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Six months after President Barack Obama’s landmark health care law, free preventive care is taking effect for millions more Americans, children have new insurance protections and seniors are getting more help for their drug bills, all down payments on an unfolding and historic transformation of the system.
So where’s the love?
The hard-won reforms remain a hard sell for the public. They are proving to be fodder, too, for Republicans who have “Obamacare” in their crosshairs heading into fall elections that could change the balance of power in Washington — and the course of health care yet again.
The benefits of the new law are taking effect in myriad ways, some more visible than others. As of Sept. 23, insurance companies were no longer allowed to set lifetime limits on benefits in new or renewing plans. They were also prohibited from denying coverage to sick children, another widely despised practice. They also had to let children younger than 26 years of age remain on their parents’ employer-based health plans in most cases.
Preventive treatment also got a boost at the same time. An estimated 41 million people gained free access to a range of preventive services from weight and smoking cessation counseling to vaccines, well-baby care and routine screenings for cancer and other disease. Federal money is pouring into community health centers, electronic record-keeping in doctors’ offices, and scholarships and debt relief for health professionals in needy areas.
Few dispute the value of such steps. The problem remains as it has always been: a suspicion of growing federal power in health care and people’s lives.
The reforms are anchored by a looming reality that splits the country: Health insurance will become mandatory under the plan in 2014 (enforced by the much-unloved Internal Revenue Service). People will need to buy it just as drivers need auto insurance. And only with universal coverage — the tens of millions more paying customers it will bring — can the private insurance market live under the new rules and can taxpayers sustain an overhaul costing an estimated US$1 trillion over a decade.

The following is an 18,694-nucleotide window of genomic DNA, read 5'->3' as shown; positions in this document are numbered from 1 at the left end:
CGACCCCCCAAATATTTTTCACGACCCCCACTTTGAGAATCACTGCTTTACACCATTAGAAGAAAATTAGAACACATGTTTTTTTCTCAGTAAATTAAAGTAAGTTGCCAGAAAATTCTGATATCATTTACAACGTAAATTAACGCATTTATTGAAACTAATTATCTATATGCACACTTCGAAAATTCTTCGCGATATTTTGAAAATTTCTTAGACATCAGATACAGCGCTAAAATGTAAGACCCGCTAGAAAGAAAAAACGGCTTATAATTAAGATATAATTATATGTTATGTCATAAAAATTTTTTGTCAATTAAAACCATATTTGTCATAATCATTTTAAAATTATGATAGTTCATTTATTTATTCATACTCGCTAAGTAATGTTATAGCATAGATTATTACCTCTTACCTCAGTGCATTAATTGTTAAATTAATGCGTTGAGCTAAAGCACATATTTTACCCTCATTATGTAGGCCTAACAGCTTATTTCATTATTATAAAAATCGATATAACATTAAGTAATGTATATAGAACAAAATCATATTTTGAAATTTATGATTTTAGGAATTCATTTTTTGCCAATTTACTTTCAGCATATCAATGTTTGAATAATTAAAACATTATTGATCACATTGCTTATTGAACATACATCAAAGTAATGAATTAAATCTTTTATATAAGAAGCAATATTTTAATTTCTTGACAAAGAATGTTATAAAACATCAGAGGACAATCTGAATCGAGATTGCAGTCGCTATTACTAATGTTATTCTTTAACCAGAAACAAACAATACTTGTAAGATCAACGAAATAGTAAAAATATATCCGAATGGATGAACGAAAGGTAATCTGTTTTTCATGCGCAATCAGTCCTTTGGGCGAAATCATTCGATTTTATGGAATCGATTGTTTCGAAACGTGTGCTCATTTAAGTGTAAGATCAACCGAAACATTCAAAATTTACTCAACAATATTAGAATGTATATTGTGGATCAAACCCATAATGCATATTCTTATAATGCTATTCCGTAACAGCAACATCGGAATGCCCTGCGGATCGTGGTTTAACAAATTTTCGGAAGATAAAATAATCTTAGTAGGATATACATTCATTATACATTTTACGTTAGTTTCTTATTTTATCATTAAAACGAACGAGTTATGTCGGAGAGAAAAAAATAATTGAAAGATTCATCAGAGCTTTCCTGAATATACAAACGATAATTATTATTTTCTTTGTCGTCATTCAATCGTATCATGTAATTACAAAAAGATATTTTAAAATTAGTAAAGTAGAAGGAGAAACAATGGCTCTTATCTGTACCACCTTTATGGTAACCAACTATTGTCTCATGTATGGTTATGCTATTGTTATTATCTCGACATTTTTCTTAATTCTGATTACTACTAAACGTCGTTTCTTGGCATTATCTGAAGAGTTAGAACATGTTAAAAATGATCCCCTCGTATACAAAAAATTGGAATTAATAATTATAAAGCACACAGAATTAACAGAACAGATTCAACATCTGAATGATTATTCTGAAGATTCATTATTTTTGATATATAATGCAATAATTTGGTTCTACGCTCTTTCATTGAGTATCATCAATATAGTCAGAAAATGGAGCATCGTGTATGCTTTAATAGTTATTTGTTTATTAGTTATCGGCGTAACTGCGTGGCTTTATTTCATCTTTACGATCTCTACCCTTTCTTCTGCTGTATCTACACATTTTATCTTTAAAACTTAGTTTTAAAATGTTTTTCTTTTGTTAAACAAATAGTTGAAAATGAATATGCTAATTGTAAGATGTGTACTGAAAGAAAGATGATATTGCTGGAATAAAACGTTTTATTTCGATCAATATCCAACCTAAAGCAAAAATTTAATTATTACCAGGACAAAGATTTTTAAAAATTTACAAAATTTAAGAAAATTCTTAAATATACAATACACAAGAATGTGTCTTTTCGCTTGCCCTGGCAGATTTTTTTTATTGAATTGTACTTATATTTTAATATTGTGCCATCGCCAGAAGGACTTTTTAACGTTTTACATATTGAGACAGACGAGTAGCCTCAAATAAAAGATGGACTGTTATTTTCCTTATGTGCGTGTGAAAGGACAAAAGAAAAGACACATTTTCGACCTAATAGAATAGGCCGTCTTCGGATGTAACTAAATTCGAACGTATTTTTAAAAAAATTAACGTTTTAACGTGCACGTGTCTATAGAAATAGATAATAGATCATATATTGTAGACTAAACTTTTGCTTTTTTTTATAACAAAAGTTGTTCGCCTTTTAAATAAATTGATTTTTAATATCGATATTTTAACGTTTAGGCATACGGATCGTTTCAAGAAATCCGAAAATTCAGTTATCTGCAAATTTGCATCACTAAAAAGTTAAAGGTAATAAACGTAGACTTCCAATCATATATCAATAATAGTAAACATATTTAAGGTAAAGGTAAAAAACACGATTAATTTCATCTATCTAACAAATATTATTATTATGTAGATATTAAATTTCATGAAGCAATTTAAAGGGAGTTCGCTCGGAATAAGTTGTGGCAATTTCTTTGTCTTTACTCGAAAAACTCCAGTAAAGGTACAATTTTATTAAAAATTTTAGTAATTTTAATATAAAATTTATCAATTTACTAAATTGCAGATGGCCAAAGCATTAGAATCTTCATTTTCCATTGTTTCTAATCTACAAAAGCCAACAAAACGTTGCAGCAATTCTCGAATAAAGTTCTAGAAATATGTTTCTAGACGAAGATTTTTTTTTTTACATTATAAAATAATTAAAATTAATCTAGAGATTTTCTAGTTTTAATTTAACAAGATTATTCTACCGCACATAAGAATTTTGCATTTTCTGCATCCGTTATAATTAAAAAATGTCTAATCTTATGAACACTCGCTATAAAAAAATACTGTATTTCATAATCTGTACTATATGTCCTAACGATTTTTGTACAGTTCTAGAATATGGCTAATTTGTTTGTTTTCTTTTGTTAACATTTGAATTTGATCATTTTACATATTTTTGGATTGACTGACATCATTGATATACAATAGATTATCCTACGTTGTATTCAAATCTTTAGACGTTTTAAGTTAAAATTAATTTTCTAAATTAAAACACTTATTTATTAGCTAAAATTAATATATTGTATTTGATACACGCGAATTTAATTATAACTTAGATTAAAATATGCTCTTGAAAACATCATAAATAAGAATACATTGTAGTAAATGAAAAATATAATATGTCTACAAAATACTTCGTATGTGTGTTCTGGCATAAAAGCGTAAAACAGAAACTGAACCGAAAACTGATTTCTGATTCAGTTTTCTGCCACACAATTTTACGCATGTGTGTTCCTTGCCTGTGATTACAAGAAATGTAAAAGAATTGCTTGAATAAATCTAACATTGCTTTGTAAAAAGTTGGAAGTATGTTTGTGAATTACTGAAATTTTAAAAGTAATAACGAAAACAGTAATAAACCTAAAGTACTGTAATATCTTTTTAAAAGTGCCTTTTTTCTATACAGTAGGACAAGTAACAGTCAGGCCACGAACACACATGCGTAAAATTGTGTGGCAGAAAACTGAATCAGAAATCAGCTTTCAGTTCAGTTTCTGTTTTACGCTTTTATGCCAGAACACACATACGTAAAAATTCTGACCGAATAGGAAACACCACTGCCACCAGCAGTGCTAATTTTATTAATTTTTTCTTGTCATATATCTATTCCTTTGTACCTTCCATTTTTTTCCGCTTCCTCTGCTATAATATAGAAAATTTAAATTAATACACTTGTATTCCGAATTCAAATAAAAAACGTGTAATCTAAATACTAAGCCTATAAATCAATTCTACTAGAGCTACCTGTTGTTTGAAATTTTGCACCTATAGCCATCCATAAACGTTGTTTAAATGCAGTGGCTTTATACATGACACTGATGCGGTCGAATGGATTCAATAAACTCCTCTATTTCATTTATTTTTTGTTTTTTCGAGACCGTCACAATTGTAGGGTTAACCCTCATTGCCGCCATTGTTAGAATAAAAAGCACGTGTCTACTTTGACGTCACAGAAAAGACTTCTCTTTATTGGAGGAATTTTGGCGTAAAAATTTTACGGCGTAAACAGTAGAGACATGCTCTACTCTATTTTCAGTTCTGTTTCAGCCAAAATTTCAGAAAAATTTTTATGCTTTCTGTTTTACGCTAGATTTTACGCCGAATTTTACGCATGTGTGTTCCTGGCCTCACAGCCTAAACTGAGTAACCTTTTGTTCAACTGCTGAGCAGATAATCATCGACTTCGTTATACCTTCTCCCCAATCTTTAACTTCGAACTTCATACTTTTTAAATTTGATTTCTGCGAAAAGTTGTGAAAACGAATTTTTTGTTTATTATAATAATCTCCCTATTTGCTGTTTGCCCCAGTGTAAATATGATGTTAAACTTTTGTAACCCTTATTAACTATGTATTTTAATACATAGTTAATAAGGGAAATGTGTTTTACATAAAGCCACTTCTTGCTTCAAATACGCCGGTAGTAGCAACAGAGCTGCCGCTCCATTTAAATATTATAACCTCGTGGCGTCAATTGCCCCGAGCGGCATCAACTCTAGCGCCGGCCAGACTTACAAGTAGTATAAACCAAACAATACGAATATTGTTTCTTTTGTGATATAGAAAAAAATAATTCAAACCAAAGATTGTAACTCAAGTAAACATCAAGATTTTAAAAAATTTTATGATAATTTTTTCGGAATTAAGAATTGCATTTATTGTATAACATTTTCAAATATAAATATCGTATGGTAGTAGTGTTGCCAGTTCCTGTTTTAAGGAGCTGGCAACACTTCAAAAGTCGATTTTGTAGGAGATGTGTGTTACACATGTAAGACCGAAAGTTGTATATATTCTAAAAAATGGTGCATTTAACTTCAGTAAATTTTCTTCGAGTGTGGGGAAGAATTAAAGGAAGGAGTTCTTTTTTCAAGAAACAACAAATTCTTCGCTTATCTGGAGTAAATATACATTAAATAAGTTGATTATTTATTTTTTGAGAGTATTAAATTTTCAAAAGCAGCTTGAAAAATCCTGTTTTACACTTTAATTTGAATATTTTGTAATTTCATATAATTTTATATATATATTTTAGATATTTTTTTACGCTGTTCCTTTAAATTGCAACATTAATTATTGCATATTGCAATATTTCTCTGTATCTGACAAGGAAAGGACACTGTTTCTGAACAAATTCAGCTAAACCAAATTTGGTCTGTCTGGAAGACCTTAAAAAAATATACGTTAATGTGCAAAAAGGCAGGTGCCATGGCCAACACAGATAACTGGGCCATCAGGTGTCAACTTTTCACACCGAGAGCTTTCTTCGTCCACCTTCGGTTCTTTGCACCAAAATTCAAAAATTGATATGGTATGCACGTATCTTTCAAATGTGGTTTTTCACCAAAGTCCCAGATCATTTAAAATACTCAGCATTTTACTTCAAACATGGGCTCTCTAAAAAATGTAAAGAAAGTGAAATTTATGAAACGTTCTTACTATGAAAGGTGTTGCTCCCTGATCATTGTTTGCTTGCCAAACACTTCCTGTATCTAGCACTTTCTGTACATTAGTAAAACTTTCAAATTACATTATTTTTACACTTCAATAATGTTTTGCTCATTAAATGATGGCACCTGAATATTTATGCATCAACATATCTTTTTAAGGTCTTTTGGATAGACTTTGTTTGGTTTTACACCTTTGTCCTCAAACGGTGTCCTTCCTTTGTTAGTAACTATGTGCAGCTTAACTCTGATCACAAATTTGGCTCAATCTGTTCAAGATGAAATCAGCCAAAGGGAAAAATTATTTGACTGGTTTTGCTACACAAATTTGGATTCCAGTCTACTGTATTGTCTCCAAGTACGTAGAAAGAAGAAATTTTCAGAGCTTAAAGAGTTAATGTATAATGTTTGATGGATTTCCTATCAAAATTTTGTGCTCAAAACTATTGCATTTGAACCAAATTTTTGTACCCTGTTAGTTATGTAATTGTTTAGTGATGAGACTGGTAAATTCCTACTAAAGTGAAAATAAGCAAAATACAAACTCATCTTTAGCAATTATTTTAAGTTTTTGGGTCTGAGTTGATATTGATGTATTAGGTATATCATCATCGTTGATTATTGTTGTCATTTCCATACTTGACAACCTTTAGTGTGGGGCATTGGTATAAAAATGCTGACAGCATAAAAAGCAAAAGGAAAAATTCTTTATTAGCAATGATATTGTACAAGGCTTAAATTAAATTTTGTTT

It’s that mandate Republicans have sworn to defeat.
Their rhetoric is bold, at times hyperventilating.
“President Obama dismantled the finest medical system in the world and replaced it with a failed socialist model,” Representative Steve King, a Republican congressman from Iowa, says on the party-sponsored website America Speaking Out. “The president nationalized your skin and everything inside it, and he enlarged the scope of the IRS by granting the agency the power to confiscate the assets of Americans who refuse to submit to the nanny state.”
Never mind that people still own their innards. Lawmakers steered well clear of nationalized medicine or almost anything resembling the Canadian system in adopting reforms that keep the private insurance market at the core of health care.
Every mainstream measure of public opinion finds unease, at best, with the law. And in a test at the ballot box last month, more than 70% of voters in Missouri backed a state initiative opposing the requirement to carry health insurance. The nonbinding vote demonstrated the political risks in a finger-to-the-wind presidential election battleground state.